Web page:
Ford Motor Co. has added 33,428 additional Ranger pickup trucks in the U.S. to its list of vehicles “that are an immediate risk to safety” because their defective Takata airbag inflators may explode and blast metal pieces at vehicle occupants with deadly force.
In a related recall, Mazda has recalled an additional 1,955 Mazda B-Series pickup trucks from the 2006 model year. Ford, which made the B-Series for Mazda, said test results showed that the recalled trucks had Takata airbag inflators that ruptured or recorded high internal pressure readings.
“Affected owners are urged not to drive these vehicles and to contact Ford and Mazda immediately to schedule a free repair,” the National Highway Traffic Safety Administration (NHTSA) said in a Feb. 12 release.
The affected Ford and Mazda pickup trucks are under a “do not drive” warning issued by NHTSA. Owners of the vehicles included in this recall expansion are urged to schedule a service appointment with a local dealer, which will tow the vehicle to a service station free of charge.
Last month, NHTSA announced that Ford and Mazda were recalling 2,860 pickups from the 2006 model year after a second person was killed by a Takata airbag explosion in a 2006 Ford Ranger. The vehicles involved in both deadly incidents involved Takata airbag inflators that were produced on Sept. 5, 2005.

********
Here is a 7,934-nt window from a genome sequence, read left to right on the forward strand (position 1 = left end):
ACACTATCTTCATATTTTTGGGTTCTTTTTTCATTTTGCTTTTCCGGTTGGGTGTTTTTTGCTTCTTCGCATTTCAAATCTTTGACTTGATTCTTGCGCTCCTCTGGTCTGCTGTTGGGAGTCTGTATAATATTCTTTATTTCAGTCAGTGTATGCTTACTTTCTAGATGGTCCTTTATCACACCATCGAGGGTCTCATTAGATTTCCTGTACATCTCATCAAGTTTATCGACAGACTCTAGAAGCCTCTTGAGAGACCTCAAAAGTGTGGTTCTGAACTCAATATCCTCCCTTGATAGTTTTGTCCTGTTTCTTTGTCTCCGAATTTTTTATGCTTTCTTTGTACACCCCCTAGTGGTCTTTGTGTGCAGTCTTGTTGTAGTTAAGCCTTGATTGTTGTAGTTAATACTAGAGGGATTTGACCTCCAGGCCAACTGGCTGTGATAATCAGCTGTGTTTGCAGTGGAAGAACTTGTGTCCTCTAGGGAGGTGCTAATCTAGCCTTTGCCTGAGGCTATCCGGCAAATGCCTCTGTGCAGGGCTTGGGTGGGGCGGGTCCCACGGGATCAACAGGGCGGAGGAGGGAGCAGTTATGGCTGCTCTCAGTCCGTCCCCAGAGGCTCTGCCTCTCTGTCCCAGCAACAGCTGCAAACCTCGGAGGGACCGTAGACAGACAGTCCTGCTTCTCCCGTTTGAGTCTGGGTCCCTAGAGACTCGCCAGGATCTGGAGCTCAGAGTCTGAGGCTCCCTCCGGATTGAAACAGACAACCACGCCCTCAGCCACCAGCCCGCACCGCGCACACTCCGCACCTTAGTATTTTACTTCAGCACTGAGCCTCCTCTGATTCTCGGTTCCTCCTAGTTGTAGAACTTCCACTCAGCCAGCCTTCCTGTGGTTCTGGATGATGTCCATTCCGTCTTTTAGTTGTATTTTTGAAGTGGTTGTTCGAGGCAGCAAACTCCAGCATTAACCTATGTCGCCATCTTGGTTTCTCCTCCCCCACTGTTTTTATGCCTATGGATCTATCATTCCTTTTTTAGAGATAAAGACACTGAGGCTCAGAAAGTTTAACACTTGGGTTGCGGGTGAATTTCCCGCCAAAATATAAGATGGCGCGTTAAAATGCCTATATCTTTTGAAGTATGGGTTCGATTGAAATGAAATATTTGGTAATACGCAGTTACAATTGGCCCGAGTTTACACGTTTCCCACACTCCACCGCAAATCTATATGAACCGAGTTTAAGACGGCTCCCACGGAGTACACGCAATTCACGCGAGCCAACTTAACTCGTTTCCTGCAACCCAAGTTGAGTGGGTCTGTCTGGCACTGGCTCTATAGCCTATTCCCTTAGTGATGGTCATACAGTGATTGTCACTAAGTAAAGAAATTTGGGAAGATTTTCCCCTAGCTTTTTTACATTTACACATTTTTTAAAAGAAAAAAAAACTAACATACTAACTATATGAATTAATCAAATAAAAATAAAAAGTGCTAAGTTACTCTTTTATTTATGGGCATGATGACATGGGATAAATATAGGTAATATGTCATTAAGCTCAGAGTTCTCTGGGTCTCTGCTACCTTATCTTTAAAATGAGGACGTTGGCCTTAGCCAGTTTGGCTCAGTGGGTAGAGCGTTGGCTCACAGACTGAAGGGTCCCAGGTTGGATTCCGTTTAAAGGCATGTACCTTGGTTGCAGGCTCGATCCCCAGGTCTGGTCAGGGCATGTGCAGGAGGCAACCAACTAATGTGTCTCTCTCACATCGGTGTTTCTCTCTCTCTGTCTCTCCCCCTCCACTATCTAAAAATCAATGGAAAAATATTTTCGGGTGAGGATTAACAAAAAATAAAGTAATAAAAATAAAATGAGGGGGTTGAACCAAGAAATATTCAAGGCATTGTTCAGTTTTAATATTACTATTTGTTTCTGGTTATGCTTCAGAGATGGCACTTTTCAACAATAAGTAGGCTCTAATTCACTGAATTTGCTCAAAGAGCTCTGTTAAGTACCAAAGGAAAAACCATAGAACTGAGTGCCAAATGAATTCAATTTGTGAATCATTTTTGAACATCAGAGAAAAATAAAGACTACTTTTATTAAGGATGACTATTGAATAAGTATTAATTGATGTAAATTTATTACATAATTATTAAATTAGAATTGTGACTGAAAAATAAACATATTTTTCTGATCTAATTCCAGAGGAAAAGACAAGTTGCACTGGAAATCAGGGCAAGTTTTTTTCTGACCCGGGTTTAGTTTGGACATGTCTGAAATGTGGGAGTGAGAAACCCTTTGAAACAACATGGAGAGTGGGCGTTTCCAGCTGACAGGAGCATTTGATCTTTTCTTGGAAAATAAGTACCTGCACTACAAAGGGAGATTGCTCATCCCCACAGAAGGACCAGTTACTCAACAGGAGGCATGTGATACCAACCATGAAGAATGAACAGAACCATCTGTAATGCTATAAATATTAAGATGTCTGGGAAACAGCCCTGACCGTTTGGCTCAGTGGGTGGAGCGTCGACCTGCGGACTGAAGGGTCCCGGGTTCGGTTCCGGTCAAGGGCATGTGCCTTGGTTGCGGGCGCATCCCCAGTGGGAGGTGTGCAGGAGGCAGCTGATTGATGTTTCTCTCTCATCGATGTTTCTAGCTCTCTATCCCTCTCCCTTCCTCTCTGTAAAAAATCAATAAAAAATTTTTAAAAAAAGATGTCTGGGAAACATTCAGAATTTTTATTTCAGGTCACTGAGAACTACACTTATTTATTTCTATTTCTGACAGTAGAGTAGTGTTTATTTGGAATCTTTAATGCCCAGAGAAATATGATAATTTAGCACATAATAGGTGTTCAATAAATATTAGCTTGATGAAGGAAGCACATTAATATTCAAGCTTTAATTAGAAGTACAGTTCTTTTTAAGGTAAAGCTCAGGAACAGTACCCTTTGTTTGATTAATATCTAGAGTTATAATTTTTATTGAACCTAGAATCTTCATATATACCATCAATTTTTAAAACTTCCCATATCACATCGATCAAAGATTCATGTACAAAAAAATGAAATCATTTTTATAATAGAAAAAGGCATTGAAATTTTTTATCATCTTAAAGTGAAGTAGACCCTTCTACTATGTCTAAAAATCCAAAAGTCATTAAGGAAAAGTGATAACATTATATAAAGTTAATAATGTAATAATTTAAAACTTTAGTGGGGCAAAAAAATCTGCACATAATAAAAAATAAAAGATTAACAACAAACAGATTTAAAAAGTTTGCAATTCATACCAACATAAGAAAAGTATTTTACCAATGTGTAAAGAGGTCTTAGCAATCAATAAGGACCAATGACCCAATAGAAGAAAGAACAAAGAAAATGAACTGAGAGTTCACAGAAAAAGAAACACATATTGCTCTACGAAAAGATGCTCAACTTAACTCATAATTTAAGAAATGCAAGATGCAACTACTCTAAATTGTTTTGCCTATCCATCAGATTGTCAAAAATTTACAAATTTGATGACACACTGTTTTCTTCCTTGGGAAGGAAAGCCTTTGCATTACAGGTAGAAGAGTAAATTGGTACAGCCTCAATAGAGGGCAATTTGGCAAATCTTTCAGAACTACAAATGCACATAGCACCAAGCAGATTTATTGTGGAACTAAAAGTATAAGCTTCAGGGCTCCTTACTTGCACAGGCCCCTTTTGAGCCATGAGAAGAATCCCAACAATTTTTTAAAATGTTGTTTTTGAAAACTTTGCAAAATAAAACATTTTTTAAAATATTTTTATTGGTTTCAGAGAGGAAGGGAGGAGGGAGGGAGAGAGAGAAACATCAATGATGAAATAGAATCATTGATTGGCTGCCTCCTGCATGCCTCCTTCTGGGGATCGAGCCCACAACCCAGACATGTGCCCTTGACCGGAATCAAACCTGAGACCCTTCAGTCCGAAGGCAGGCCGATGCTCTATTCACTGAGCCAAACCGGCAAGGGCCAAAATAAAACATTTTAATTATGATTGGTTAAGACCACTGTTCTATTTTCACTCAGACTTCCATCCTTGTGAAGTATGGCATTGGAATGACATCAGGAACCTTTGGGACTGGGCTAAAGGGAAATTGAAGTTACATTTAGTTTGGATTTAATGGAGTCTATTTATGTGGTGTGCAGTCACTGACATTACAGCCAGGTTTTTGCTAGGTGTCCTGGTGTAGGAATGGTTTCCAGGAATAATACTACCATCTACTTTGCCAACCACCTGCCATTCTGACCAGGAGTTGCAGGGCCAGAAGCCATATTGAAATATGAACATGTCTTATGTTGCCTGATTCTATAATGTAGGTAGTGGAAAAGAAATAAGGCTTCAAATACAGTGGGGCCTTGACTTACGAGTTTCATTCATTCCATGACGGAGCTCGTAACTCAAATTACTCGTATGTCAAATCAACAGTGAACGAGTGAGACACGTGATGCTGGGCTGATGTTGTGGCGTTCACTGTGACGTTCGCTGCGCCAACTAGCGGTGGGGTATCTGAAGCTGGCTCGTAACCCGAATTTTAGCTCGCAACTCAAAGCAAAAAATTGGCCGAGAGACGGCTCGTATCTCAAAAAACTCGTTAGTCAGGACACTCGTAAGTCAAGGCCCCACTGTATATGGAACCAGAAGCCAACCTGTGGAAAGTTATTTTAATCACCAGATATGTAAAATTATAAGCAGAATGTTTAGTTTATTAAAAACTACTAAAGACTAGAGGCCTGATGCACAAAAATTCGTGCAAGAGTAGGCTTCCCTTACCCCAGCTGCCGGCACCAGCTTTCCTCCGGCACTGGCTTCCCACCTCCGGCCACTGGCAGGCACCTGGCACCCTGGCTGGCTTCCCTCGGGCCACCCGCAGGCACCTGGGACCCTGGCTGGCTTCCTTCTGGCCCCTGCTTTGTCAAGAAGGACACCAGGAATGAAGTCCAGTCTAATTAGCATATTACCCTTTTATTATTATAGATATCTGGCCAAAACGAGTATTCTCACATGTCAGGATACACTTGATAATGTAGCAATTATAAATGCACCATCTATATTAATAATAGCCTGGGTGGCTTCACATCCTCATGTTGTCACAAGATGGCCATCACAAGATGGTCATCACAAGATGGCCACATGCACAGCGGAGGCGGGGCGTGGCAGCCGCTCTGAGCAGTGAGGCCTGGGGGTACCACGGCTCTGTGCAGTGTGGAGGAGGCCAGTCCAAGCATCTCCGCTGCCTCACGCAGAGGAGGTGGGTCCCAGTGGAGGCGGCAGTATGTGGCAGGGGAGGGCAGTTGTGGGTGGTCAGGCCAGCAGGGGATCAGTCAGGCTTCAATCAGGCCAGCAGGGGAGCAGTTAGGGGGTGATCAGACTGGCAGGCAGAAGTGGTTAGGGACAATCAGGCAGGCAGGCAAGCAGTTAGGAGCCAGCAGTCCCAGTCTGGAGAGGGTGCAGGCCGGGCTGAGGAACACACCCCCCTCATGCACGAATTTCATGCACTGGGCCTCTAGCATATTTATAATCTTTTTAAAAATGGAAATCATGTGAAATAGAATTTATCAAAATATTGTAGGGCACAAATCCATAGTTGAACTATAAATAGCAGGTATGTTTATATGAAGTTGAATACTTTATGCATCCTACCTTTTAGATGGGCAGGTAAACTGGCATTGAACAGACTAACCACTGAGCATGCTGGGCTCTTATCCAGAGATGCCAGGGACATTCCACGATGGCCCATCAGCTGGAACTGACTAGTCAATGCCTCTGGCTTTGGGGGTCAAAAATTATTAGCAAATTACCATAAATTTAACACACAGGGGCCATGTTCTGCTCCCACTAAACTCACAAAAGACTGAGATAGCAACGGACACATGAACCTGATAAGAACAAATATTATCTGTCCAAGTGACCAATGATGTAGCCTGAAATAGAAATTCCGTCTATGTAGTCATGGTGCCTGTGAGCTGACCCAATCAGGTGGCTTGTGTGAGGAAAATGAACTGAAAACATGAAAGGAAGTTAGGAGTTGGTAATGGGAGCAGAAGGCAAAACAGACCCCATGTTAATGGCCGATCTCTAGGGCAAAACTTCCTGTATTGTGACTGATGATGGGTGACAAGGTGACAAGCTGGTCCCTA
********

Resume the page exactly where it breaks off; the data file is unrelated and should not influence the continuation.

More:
According to Car and Driver, the Ford and Mazda pickup trucks have Takata airbags with inflators that were made on Sept. 3, 2005 and Sept. 5, 2005. The Takata production factors that contributed to an “elevated risk of rupture” in inflators made on those two days is not clear.
Takata uses ammonium nitrate in its airbag inflator mechanisms. The highly volatile chemical compound degrades when exposed to heat and humidity over time, making it prone to combust and deploy the airbag with deadly force.
Although NHTSA hasn’t estimated how likely the Takata airbags are to explode in the Ranger and B-Series trucks, in an urgent recall of certain 2001-2003 Honda and Acura vehicles it said the Takata airbags had a one-in-two chance of exploding with lethal force.
At least 22 people have died from Takata airbag injuries and nearly 200 others have been injured.